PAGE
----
The worst outcome for young people who find themselves in circumstances beyond their control is to be excluded from school – from education, the very thing that has the power to change their lives.
This week, the Government has published its long-awaited Timpson review into the issue. It recommends some significant overhauls to the process of excluding pupils, aimed at the Department for Education, Ofsted, schools and local authorities. I welcome the review’s conclusion that schools should be responsible for the exam results of pupils they exclude. This will be vital for cracking down on “off-rolling”, where students are informally excluded under the radar in order to protect schools’ results.
By its nature, it is difficult to assess the prevalence of off-rolling, but recent reports, calculating the number of students who apparently “disappear” in this way estimate that as many as 49,000 children from one cohort in England may have been “off rolled” at some point during their education, representing one student in 12.
Timpson’s findings follow a recent report by the London Assembly education panel, which sets out many of the same recommendations for tackling London’s astonishingly high rate of secondary school exclusions. It revealed that these have risen consistently since 2013, with vulnerable youngsters at higher risk, particularly those with special educational needs and disabilities (SEND) and those from an ethnic minority background.
Given that just one per cent of excluded pupils get the five “good” GCSEs they need in order to find work, these unfair inequalities simply cannot be ignored. We urgently need to prevent any more vulnerable children and young people being excluded in the first place.
Pupils with SEND are vastly overrepresented in exclusion figures, accounting for 14 per cent of the secondary school population and 42 per cent of exclusions in 2016/17. In a climate of extremely tight budgets, schools and local authorities are left unable to provide the level of support that these young people need.
In recent weeks, we have also seen the High Court reject a legal challenge to their local councils by the families of young people with SEND, which accused them of letting down these young people. I have full sympathy for those parents, but it is clear that responsibility lies with central government.
A London Council’ survey revealed that all but one London borough had a shortfall in their high needs budgets in 2017/18, amounting to a £78 million shortfall across the capital. Unless government steps up for London’s young people with SEND, these shortfalls will continue to marginalise and push vulnerable young people into exclusions.
Black and Gypsy/Roma children are also consistently overrepresented in exclusion figures, with boys from these groups being at particular risk. Unconscious bias is a key driver of this, for which London’s teachers and support staff urgently need support. However, I also want to pick up on the issue of ensuring a diverse teaching and support staff workforce. Research has found that, in London, there is a considerable gap between the proportion of BAME teachers compared to the pupil population.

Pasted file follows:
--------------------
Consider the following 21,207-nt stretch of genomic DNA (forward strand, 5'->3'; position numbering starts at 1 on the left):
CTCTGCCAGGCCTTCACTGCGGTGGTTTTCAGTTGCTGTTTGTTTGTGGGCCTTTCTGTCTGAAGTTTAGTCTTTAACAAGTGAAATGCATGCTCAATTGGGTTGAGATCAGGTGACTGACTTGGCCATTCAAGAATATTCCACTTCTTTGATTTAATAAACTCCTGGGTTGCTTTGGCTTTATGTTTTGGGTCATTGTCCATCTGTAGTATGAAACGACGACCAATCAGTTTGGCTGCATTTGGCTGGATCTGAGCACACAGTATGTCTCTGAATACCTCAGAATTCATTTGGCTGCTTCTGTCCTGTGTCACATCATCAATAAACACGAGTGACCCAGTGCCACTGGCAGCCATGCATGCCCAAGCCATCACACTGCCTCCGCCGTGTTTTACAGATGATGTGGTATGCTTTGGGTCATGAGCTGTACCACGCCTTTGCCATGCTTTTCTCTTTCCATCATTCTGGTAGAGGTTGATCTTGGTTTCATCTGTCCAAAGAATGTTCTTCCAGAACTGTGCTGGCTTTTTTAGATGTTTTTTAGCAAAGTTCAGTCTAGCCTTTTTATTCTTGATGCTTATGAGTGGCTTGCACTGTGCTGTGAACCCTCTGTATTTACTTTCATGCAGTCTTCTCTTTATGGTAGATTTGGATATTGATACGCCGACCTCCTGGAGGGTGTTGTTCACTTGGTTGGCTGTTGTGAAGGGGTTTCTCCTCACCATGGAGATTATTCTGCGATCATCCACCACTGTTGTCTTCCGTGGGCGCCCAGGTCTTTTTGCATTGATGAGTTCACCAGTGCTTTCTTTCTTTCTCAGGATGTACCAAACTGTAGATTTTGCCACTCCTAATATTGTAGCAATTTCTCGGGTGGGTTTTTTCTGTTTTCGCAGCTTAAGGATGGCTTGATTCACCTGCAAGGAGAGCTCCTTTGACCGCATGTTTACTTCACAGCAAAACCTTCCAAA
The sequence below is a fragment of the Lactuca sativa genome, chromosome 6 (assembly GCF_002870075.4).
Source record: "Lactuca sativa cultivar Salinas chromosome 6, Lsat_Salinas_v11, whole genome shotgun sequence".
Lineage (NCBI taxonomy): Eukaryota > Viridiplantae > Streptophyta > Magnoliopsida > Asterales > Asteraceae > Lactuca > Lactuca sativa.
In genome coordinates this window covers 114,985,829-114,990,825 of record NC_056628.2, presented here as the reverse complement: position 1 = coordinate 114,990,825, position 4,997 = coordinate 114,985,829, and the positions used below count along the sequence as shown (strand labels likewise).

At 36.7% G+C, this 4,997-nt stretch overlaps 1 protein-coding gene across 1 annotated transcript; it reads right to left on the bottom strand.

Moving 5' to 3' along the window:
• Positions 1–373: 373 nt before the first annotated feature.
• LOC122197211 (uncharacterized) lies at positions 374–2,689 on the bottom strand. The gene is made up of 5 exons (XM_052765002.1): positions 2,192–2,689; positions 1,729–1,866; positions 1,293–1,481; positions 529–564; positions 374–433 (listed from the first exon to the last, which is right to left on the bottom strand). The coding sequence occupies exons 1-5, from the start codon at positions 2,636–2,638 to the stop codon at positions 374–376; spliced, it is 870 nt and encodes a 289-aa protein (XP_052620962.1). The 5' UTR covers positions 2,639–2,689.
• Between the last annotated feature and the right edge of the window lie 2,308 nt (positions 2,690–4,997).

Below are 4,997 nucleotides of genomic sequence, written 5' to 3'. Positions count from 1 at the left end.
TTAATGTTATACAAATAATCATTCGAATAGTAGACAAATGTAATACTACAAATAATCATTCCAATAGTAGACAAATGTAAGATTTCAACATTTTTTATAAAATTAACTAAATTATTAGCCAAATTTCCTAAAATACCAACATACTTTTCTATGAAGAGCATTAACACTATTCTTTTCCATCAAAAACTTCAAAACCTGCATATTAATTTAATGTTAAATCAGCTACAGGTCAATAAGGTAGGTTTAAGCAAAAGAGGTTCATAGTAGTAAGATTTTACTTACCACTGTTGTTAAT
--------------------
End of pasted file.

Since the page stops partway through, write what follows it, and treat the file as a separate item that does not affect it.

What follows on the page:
In Inner London, the proportion of BAME teachers is just 26 per cent while the proportion of BAME pupils is 81 per cent. In Outer London, the figures are 22 per cent and 65 per cent respectively. We need to be working with schools and teacher training facilities to support the recruitment, retention and professional development of BAME teachers to help ensure that school staff are representative of their pupils at all levels, including senior leadership.
However, the elephant in the room is that the Timpson review and the government’s response place much of the responsibility for reducing exclusions at the feet of schools, without providing the necessary additional resources. Between 2018/19 and 2022/23, London is estimated to require an astonishing £1.2 billion just to meet the shortfall in mainstream school places.
The provision of tailored support to the most vulnerable pupils will inevitably suffer the most if this funding gap is not closed. The government has an opportunity to step up for London’s schools at the spending review later this year, providing the levels of funding needed rather than the “little extras” they have previously allocated.
The good news is that London’s deputy mayor for education and childcare, Joanne McCartney, has developed a number of programmes aimed at improving inclusion in London’s schools. The Teach London programme is tackling some of the biggest barriers to becoming a teacher in London, such as housing, and supporting teachers with developing their careers.
The Schools for Success programme is actively highlighting best practice, including support for pupils with SEND. However, I would like to see the Mayor keep up his discussions with the secretary of state on these issues and to continue to champion the needs of the capital’s most vulnerable pupils.
Jennette Arnold is London Assembly Member for Hackney, Islington & Waltham Forest and a member of the Assembly’s education panel.